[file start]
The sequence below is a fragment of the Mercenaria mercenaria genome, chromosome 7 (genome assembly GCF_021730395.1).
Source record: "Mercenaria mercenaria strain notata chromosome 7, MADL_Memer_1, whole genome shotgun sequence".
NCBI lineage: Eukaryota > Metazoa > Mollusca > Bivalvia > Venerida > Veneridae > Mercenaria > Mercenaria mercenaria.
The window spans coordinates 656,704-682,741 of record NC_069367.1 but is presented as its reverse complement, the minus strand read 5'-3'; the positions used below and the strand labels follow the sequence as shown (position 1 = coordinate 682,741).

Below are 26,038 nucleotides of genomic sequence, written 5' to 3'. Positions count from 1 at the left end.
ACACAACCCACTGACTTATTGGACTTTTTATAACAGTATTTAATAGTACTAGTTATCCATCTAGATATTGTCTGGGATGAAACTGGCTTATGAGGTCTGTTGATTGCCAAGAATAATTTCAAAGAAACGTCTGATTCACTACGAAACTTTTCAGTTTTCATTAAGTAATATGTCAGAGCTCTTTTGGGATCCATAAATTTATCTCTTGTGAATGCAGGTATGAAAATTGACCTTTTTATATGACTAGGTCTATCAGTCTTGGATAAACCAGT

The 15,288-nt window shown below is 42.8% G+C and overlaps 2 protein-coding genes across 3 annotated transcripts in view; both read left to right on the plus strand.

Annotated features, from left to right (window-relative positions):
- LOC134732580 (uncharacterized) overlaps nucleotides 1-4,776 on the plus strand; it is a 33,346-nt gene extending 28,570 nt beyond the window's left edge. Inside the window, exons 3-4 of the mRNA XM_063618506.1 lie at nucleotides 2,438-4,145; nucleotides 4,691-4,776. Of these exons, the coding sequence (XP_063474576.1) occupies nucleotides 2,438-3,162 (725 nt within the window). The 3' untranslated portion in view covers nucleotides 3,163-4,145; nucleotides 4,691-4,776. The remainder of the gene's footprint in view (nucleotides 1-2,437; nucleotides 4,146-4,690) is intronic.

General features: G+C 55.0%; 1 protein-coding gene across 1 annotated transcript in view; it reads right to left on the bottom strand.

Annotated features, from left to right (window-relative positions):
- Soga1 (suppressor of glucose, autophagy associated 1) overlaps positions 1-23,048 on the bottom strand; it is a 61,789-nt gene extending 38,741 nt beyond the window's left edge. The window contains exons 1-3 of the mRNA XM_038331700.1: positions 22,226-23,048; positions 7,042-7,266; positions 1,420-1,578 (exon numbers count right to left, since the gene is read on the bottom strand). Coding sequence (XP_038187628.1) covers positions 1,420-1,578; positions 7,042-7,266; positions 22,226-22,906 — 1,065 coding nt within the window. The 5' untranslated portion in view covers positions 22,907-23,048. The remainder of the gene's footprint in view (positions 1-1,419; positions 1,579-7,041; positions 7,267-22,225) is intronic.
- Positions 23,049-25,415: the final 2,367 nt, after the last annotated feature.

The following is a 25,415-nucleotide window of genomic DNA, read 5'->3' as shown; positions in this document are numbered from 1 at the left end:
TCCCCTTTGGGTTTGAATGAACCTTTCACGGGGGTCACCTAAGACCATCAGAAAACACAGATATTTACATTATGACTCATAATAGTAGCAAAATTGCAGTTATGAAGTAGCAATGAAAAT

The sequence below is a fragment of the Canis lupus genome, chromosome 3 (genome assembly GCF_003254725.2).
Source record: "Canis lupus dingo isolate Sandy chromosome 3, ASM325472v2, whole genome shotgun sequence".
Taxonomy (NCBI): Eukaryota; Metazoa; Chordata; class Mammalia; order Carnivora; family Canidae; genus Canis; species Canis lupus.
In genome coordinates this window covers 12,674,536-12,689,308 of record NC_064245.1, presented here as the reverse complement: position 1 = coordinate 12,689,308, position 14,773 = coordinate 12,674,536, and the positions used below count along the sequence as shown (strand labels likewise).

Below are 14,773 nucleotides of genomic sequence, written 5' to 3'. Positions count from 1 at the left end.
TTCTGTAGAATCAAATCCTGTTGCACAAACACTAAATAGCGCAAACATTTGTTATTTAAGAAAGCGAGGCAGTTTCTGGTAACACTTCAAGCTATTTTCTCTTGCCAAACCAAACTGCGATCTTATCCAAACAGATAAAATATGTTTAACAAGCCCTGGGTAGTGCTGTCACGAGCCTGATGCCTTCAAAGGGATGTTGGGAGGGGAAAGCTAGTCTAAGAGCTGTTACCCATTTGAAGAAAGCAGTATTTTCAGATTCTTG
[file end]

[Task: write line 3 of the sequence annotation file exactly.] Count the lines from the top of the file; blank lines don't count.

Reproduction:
NCBI lineage: Eukaryota > Metazoa > Mollusca > Bivalvia > Venerida > Veneridae > Mercenaria > Mercenaria mercenaria.